“A letter has been sent by the Qataris to Trump envoy Jason Greenblatt,” a knowledgeable source says. The source goes on to say that it spells out terms under which Hamas would agree to work within a Palestine Authority framework. It would ostensibly offer some kind of opening to Israel and PA under the parameters of the “deal of the century,” where the PA would return to control in Gaza in exchange for Hamas normalization/reconciliation in the West Bank. This would give Hamas new and unprecedented influence over the PA not seen since 2006. Greenblatt is US President Donald Trump’s Special Representative for International Negotiations. He recently spoke to an AJC audience about the administration’s commitment to Israeli-Palestinian peace.
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Is Doha maneuvering amid the current crises of Gaza protests and before a round of important Fatah-led Palestinian meetings in Ramallah? This would put the Qataris back at the table as brokers of some kind of initiative and it would signal to the Trump administration that Doha’s influence over Gaza is genuine and can bring results. It also ties in to Qatar’s dispute with the UAE and Saudi Arabia and Qatar’s attempts to get into the good graces in Washington by playing a positive role in peace. The UAE, Saudi Arabia and Egypt have their own interests in Gaza that range from issues involving former Gaza leader Mahmud Dahlan and concerns about Sinai security. Israel would also likely oppose any opening for Hamas in the West Bank and the US, which views Hamas as a terrorist organization, would not want Hamas expanding or being able to operate openly in the West Bank.
A second source says that “the Americans have informed PA intelligence chief Majed Faraj that this letter does exist.” That would indicate that the Americans or Qataris have passed on this “letter” or some substance of it to the PA. Faraj and PA Prime Minister Rami Hamdallah were targeted in a bombing in March, an incident that the PA has blamed on Hamas.
“Basically they are saying that Hamas is prepared to work with the Americans on the ‘deal of the century’ in return for control of Gaza and influence in the West Bank. The interesting thing is that Qatar is trying to bring Hamas in.” Apparently, the second source says, the “letter” comes from Emir Tamim bin Hamid al-Thani.
This seems far-fetched, Hamas grasping at straws. So where could it connect with reality?
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President Trump met with Tamim in January and on April 10 and Greenblatt tweeted a readout of the second meeting. Qatar has been trying to encourage Trump through contracts that would support jobs in the US and claims that Qatar joins the US in concerns about Russia, Iran and also terrorism and extremism in the region. Greenblatt has supported Israel-Qatari partnership in the past. He tweeted in February that “Qatar partnering with Israel can bring real relief to the people of Gaza. Ending support for Hamas and focusing on humanitarian aid and reconstruction will end the suffering.” Greenblatt has been pushing stories related to Qatar-Israel cooperation on humanitarian issues in Gaza.
Screen Shot Protesters during the “Great Return March”
Gaza and Israel are in the midst of a crises over the last four weeks in which Hamas has encouraged tens of thousands to protest at the border of Gaza. Thousands have been wounded, many of them with live fire and more than thirty have been killed in four Fridays of clashes. Hamas is desperate for relevance in this situation and is seeking to use one of the last quills it has by mobilizing people. It has failed over the years using bombing campaigns, kidnappings, missiles, tunnels and other efforts against Israel.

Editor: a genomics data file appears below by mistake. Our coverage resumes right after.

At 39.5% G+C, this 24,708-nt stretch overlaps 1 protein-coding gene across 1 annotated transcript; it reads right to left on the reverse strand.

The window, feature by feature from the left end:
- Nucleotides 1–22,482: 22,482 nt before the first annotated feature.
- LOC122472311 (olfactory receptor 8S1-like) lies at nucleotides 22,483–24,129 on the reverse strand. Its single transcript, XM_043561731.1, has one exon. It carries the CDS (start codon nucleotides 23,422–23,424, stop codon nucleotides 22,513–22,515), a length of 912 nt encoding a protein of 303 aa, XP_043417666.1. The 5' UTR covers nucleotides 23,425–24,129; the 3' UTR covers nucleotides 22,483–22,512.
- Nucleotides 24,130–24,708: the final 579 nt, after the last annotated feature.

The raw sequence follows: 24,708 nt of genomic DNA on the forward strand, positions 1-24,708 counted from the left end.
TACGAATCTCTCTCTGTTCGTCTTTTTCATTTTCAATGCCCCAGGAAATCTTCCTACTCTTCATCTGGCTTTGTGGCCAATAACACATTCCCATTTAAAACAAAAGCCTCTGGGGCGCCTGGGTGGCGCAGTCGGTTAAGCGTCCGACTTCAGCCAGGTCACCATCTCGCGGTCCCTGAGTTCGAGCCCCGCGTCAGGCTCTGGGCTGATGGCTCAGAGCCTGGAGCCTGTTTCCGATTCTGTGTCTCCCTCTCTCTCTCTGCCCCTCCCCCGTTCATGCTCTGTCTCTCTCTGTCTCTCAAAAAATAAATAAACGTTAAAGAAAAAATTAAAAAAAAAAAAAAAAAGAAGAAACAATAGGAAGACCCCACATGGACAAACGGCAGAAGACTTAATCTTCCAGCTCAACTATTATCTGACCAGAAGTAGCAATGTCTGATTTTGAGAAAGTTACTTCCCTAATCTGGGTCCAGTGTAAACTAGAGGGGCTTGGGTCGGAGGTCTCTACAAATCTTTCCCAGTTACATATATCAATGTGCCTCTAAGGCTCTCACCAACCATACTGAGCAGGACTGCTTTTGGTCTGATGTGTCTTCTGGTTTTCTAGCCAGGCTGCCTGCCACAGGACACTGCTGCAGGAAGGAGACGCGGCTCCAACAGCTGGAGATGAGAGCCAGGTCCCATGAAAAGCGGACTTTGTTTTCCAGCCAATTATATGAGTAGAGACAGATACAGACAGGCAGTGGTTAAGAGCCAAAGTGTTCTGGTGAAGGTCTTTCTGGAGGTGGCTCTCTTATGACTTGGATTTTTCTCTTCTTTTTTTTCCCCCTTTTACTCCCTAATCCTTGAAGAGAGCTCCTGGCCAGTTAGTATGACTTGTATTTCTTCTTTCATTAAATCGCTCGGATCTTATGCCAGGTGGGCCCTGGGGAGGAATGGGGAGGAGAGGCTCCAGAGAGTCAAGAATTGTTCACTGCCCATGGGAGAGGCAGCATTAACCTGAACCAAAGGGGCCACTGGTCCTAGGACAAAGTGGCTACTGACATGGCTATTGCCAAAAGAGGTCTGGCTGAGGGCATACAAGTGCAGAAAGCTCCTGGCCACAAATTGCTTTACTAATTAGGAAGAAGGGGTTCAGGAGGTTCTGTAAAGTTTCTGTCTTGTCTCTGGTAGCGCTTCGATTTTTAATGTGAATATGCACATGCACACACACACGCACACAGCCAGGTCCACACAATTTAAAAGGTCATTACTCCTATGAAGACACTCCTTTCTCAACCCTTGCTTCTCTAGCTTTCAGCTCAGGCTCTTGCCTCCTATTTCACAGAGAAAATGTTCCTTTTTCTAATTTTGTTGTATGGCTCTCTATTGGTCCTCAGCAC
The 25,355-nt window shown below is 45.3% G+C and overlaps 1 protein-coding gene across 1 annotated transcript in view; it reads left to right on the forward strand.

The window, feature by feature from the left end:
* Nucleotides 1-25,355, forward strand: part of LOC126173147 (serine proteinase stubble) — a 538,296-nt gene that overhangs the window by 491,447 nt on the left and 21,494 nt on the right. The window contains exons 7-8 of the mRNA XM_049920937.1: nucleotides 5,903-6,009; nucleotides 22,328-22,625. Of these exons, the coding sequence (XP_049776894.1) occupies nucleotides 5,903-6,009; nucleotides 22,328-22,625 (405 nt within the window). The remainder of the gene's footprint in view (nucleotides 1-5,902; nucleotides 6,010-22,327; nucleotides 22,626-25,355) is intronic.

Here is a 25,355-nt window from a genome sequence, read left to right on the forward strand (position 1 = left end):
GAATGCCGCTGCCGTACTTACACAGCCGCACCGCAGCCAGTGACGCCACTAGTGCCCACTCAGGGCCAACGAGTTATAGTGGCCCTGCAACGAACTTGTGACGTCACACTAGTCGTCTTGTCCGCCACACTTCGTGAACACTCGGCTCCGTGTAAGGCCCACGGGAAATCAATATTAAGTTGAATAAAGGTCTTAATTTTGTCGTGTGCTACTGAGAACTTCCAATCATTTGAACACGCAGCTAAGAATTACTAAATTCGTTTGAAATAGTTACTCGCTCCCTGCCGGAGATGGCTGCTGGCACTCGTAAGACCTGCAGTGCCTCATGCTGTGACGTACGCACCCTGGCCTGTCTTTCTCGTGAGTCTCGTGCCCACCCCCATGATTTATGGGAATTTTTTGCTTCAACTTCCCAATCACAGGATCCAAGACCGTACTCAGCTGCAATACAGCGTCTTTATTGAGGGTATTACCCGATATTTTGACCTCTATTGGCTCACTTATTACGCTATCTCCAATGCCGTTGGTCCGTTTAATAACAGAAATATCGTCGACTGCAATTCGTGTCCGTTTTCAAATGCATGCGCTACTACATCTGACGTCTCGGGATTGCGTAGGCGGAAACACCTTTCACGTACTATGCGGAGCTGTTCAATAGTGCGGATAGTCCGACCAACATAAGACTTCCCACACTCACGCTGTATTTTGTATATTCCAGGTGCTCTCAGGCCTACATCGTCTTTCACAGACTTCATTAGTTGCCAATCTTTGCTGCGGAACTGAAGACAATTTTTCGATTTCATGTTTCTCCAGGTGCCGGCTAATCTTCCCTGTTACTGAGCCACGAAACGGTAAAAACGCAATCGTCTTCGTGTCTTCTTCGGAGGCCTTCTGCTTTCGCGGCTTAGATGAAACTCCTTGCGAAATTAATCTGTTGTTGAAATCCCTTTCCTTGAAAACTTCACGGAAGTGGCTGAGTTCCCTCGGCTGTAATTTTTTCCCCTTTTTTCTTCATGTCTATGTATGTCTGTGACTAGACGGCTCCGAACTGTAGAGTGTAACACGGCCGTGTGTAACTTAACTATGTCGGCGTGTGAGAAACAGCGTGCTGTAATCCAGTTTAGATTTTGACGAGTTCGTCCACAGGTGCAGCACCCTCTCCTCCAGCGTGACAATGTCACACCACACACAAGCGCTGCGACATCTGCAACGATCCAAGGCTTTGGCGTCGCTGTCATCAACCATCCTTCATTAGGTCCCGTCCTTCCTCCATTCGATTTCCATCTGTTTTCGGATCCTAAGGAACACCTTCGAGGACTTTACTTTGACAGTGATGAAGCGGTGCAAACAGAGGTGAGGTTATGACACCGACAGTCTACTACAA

The Palestinian National Council is scheduled to meet on April 30 amid controversy as some factions, such as Hamas, have called to boycott the event. The other factions have claimed that Mahmud Abbas and Fatah seek to dominate the meeting and that their members cannot travel to Ramallah for the meeting. The US is scheduled to open its embassy in Jerusalem on May 14.
The controversy of Qatar’s relationship with Hamas and its financial support for work in Gaza has been percolating for years. When Alan Dershowitz returned from Qatar in January he wrote about conversations he had there at The Hill. The Qatari ambassador to Gaza Mohammad al Emadi “told me that the building projects sponsored by Qatar [in Gaza] were ‘coordinated’ with Israeli authorities. Furthermore he wrote that “the Qataris claim that American officials had asked them to allow the Hamas leaders to live in Doha and that they have now left.”
Even Qatar’s work in Gaza has not all gone smoothly. In February Emadi was the center of controversy after some Gazans claimed their salaries had not been paid. Qatar has claimed its aid to Gaza spares Israel conflict.
The New Arab also reports that Saudi Arabia has backed Abbas and PA sanctions on Gaza. The PA wants Gaza returned to its control. The April 25 report claims that Egypt has not been able to persuade the PA to work with Hamas on national unity and that they cannot get Hamas and Fatah delegations to restore contacts. Qatar’s moves might be designed to mend this fracture or at the very least bring Hamas a little room to maneuver amidst its isolation.
Hamas said in mid-March that its marches on the Gaza border were in reaction to the US decision to move the embassy. However Salah al-Badawil, a Hamas political bureau member, claimed on March 20 that the movement was willing to “engage in dialogue” with the US. Hamas has also blamed failure in reconciliation on pressure from the US.